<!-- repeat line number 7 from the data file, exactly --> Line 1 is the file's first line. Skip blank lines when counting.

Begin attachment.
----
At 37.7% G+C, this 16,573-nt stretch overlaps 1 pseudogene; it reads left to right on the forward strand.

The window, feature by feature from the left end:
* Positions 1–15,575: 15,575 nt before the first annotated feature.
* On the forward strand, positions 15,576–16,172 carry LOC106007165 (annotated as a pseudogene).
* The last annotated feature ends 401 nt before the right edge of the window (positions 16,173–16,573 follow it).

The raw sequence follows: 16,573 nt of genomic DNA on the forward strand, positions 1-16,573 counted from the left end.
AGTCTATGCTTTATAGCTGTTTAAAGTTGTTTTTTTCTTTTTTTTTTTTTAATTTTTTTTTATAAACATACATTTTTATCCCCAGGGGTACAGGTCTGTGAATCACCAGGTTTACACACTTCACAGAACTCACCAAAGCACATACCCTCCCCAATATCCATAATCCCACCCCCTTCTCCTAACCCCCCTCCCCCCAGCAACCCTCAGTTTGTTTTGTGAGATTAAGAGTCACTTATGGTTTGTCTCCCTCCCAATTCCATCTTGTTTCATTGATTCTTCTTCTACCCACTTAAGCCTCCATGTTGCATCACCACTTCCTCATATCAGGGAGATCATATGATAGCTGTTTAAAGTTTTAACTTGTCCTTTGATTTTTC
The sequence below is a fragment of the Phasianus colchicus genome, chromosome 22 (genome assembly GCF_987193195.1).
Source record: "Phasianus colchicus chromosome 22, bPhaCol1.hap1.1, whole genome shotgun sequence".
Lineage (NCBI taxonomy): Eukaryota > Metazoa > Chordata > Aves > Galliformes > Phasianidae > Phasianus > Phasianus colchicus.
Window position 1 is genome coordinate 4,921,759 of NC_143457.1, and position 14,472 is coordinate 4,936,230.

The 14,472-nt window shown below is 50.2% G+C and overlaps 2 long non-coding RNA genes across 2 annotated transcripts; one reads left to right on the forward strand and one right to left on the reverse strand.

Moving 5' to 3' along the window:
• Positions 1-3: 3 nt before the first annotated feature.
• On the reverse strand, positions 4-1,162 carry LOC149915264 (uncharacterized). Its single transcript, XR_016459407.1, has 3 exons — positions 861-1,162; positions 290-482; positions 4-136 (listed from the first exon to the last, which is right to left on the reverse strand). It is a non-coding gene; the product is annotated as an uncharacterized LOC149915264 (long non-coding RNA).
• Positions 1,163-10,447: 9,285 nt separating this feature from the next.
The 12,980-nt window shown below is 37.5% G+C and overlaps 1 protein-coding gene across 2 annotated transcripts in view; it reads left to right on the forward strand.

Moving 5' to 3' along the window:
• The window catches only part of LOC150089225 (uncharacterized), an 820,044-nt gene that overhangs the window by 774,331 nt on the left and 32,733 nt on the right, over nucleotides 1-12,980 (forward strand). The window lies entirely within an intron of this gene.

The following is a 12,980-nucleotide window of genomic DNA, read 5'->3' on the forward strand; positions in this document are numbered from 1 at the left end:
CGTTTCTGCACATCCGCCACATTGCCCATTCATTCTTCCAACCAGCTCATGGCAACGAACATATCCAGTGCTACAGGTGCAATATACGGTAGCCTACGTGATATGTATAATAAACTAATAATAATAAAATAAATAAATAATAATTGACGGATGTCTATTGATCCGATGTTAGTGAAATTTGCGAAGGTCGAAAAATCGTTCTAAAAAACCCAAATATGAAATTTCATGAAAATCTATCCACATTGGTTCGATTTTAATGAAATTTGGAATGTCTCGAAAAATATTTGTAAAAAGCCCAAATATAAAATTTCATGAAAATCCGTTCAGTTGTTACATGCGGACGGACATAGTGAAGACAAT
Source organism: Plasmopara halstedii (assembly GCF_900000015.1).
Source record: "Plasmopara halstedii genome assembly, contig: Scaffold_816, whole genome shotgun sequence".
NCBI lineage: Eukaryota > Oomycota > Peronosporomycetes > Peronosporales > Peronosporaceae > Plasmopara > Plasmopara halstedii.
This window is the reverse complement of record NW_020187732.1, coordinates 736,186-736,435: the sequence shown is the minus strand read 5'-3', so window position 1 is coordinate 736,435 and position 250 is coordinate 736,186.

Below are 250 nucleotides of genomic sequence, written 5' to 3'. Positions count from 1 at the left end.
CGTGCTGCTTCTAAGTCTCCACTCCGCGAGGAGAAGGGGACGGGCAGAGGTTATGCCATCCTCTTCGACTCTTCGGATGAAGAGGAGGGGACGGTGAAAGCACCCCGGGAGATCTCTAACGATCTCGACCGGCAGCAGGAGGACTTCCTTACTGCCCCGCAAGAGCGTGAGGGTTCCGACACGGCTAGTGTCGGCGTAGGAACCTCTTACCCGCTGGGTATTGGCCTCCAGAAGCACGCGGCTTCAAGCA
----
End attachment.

AGTCTATGCTTTATAGCTGTTTAAAGTTGTTTTTTTCTTTTTTTTTTTTTAATTTTTTTTTATAAACATACATTTTTATCCCCAGGGGTACAGGTCTGTGAATCACCAGGTTTACACACTTCACAGAACTCACCAAAGCACATACCCTCCCCAATATCCATAATCCCACCCCCTTCTCCTAACCCCCCTCCCCCCAGCAACCCTCAGTTTGTTTTGTGAGATTAAGAGTCACTTATGGTTTGTCTCCCTCCCAATTCCATCTTGTTTCATTGATTCTTCTTCTACCCACTTAAGCCTCCATGTTGCATCACCACTTCCTCATATCAGGGAGATCATATGATAGCTGTTTAAAGTTTTAACTTGTCCTTTGATTTTTC